My Miscarriage Story

I originally shared a post about miscarriage on my “starter blog” in February 2014.  After I posted it, I had so many women reach out to me to talk about their experiences with miscarriage and infertility.  I feel compelled to share it again in hopes of inciting more conversation and support among our friendships.

The road to motherhood is unfortunately and too often a bumpy one.  For some reason, infertility and miscarriage are not discussed nearly enough, but it is so important to communicate our struggles and support other moms and moms-to-be.  Both infertility and miscarriage are so extremely common.  I understand that talking about it isn’t for everyone, but for me – when I had my first miscarriage, I NEEDED support.  My husband was wonderful, but I also needed the support of women.  1 in 4 experience miscarriage. It’s not rare.  Why are we so quiet about it?

My husband and I weren’t even actively trying when we get pregnant the first time.  I was in the process of “regulating my body” (whatever that means) since I had been on birth control for 10+ years and I really wasn’t expecting to get pregnant. But lo and behold, the first month after stopping the birth control, 6 positive pregnancy tests later… I was pregnant. I remember my husband trying to gauge my reaction and him saying to me, “I feel like you’re not excited. Are you okay with this?” I was definitely okay with it – but I was a little in shock and needed a week or so to get used to the idea. I downloaded 4 pregnancy apps, we told our parents and only a couple close friends, and we knew the due date – August 18, 2013. Wow, we were having a baby.
Fast forward 2 weeks, I started feeling really crampy one night. I googled cramps 6 weeks pregnant and was comforted by the internet telling me that some cramping was normal as long as it wasn’t accompanied by bleeding. Well by the next morning I was bleeding. And I bled and bled and bled. I was used to nice light birth control periods, so this heavy bleeding and having to wear a pad (hadn’t done that since middle school) added insult to injury. Also, I was working alongside my boss that day I started bleeding. I made it through most of the day without him noticing anything was wrong and then late in the day he looked at me and asked what was wrong and I just broke down. He sent me home and told me to take care of myself and that work would be there when I was ready. He was so wonderful. I had JUST started to get SO excited about the baby. And just like that, it was gone. I had to go into my doctors office for bloodwork 3 times to make sure the hCG levels were dropping and everything was exiting my body naturally so that I didn’t need a D&C. After that, I couldn’t have been more ready for a baby. My husband and I started actively trying and I was pregnant with Lyla after 3 months. Until I reached 12 weeks with her, I was terrified. I definitely felt cramps with her in my first trimester, but I only spotted a little bit once and it was after a workout. Luckily, our sweet girl was born November 12, 2013.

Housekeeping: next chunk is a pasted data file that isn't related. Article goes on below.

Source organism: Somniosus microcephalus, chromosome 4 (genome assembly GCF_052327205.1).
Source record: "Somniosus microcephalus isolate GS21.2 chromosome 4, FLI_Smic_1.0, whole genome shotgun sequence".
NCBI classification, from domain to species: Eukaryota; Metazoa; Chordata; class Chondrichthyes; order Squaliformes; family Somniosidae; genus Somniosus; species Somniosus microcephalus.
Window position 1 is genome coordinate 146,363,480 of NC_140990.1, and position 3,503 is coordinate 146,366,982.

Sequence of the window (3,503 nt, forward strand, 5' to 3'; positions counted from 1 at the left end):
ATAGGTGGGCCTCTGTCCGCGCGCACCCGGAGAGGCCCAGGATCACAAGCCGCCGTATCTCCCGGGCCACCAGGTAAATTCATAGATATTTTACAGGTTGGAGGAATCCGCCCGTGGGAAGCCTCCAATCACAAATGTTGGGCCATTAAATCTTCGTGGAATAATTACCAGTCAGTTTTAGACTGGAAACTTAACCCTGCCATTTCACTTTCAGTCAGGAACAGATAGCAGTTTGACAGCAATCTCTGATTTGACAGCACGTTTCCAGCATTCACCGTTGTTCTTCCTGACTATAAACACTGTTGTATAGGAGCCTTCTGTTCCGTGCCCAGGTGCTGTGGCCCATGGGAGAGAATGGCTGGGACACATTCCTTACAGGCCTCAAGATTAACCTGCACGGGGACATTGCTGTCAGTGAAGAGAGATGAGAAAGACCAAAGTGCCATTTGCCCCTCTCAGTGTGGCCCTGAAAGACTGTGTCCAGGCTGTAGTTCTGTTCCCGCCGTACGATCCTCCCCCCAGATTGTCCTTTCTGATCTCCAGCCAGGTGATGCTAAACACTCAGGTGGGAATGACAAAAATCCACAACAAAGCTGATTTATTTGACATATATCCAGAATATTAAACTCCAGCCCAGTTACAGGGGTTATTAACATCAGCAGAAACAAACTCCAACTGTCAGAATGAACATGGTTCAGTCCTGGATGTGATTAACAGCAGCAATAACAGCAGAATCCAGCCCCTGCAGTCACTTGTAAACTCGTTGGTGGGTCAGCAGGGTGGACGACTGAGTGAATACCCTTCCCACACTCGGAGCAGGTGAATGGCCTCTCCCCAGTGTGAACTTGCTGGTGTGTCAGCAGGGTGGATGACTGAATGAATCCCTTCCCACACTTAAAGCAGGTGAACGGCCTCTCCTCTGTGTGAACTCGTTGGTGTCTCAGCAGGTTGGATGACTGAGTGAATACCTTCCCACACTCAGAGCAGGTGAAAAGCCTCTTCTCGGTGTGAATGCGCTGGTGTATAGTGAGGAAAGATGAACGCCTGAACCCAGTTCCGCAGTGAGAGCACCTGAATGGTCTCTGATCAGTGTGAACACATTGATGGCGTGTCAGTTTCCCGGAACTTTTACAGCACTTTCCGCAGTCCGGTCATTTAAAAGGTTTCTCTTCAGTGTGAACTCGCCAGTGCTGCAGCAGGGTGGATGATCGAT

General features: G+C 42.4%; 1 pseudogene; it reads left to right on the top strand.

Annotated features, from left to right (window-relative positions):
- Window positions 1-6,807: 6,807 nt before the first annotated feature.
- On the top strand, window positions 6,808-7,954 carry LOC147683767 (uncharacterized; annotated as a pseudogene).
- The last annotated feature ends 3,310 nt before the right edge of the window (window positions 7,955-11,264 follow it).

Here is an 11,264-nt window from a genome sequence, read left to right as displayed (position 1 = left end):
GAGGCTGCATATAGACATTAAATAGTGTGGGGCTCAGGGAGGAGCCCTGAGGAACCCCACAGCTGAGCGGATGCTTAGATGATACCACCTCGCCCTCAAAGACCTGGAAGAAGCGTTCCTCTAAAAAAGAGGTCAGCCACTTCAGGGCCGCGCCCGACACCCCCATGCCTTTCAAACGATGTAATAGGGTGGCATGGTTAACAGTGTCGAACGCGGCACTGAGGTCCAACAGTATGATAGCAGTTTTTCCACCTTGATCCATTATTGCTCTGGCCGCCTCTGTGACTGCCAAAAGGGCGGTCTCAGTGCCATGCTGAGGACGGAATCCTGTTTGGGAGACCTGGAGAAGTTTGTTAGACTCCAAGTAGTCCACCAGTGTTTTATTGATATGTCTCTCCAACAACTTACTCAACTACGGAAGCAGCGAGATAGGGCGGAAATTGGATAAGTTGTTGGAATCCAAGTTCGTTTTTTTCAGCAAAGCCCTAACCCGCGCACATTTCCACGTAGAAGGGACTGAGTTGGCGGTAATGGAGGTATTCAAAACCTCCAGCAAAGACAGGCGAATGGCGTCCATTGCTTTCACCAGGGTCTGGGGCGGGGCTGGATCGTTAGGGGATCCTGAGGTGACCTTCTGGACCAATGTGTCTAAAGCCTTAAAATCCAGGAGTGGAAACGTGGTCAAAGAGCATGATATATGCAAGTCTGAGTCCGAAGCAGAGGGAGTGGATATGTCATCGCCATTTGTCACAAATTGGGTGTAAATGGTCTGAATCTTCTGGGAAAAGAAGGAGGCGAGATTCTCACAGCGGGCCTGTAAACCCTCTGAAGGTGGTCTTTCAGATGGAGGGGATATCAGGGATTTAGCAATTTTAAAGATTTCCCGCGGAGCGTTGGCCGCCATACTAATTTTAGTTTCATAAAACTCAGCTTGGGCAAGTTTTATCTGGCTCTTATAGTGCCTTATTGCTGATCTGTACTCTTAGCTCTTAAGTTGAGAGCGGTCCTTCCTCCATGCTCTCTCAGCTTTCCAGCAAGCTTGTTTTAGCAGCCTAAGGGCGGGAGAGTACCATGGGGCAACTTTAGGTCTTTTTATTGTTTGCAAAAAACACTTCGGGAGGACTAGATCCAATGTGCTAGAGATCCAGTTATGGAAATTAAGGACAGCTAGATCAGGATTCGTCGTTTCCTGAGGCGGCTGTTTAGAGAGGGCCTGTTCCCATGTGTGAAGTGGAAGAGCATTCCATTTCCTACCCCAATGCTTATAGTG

Since being open about my miscarriage, I have been able to help several of my friends through their experience of loss. I think it is so important for women to be there for each other and understand that this is so so common. And you don’t have to go through it alone. It’s so sad when it happens but for some reason, the societal norm is to remain hush hush. With my second pregnancy, I told everyone that I was pregnant early on because I knew that if I lost the baby, I would be telling them that too. We didn’t tell many people the first time we got pregnant because “you’re not supposed to in case something were to happen”. Well something did happen – we lost our baby and I ended up telling my friends that we miscarried anyway and most didn’t even know I was pregnant. I definitely think that if you are a private person and you wouldn’t want to tell people about your miscarriage anyway, then keep it private and lean on your husband or close family members. That is not me. I fell subject to some societal norm telling me not to share the news of our pregnancy until it was “safe”. And I broke societal norms by being vocal about our loss.
I want all women to know that IT IS OKAY to talk about this. It happens ALL THE TIME. 1 in 4. That’s so many women. Why do we insist on remaining silent? What do we gain from holding it all in? I hope that anyone who reads this knows that they are not alone and there IS hope. There is a good chance – a 3 in 4 chance that they WILL have a baby and they WILL carry it to term. We cannot control the timing and sometimes accepting the lack of control is the hardest part. We all have to stick together and be there for each other. I remember thinking, “What the hell – I spent so many years of my life trying not to get pregnant or have a baby and now that I want a baby, I can’t have it.” We think crazy things and feel very sorry for ourselves during these times of loss. And it’s OKAY and NORMAL to grieve and be upset. But WE CAN and will GET THROUGH IT. Drive on sisters, motherhood isn’t easy. And the process of becoming a mommy isn’t easy. But we all need to stick together and support each other so that we can all make it out alive. Even when the baby in your tummy didn’t get to.
My sweet miracle baby after experiencing a miscarriage
My Rainbow Baby

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